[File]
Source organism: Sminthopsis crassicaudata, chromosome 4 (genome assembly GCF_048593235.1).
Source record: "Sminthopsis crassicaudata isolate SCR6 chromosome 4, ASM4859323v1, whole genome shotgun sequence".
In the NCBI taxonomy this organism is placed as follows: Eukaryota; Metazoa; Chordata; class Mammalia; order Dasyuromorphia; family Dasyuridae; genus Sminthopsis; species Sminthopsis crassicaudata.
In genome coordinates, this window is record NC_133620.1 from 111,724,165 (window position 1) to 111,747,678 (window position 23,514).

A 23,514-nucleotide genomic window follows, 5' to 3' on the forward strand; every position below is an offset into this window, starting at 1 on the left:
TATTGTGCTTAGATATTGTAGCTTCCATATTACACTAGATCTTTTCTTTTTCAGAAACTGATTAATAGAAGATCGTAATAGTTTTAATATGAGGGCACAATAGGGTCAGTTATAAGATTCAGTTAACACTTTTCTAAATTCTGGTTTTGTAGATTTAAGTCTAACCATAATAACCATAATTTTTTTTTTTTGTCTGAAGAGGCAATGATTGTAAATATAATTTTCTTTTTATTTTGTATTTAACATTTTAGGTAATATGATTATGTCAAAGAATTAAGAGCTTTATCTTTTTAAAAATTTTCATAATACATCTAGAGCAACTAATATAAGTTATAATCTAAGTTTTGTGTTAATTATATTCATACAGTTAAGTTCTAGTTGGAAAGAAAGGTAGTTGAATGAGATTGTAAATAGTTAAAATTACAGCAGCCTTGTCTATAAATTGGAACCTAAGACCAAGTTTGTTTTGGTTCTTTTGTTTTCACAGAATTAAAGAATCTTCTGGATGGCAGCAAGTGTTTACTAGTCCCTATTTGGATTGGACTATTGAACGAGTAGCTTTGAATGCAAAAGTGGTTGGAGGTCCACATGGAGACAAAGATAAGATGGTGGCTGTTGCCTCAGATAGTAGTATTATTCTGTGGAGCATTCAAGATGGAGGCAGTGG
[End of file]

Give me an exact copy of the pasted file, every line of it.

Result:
Source organism: Sminthopsis crassicaudata, chromosome 4 (genome assembly GCF_048593235.1).
Source record: "Sminthopsis crassicaudata isolate SCR6 chromosome 4, ASM4859323v1, whole genome shotgun sequence".
In the NCBI taxonomy this organism is placed as follows: Eukaryota; Metazoa; Chordata; class Mammalia; order Dasyuromorphia; family Dasyuridae; genus Sminthopsis; species Sminthopsis crassicaudata.
In genome coordinates, this window is record NC_133620.1 from 111,724,165 (window position 1) to 111,747,678 (window position 23,514).

A 23,514-nucleotide genomic window follows, 5' to 3' on the forward strand; every position below is an offset into this window, starting at 1 on the left:
TATTGTGCTTAGATATTGTAGCTTCCATATTACACTAGATCTTTTCTTTTTCAGAAACTGATTAATAGAAGATCGTAATAGTTTTAATATGAGGGCACAATAGGGTCAGTTATAAGATTCAGTTAACACTTTTCTAAATTCTGGTTTTGTAGATTTAAGTCTAACCATAATAACCATAATTTTTTTTTTTTGTCTGAAGAGGCAATGATTGTAAATATAATTTTCTTTTTATTTTGTATTTAACATTTTAGGTAATATGATTATGTCAAAGAATTAAGAGCTTTATCTTTTTAAAAATTTTCATAATACATCTAGAGCAACTAATATAAGTTATAATCTAAGTTTTGTGTTAATTATATTCATACAGTTAAGTTCTAGTTGGAAAGAAAGGTAGTTGAATGAGATTGTAAATAGTTAAAATTACAGCAGCCTTGTCTATAAATTGGAACCTAAGACCAAGTTTGTTTTGGTTCTTTTGTTTTCACAGAATTAAAGAATCTTCTGGATGGCAGCAAGTGTTTACTAGTCCCTATTTGGATTGGACTATTGAACGAGTAGCTTTGAATGCAAAAGTGGTTGGAGGTCCACATGGAGACAAAGATAAGATGGTGGCTGTTGCCTCAGATAGTAGTATTATTCTGTGGAGCATTCAAGATGGAGGCAGTGG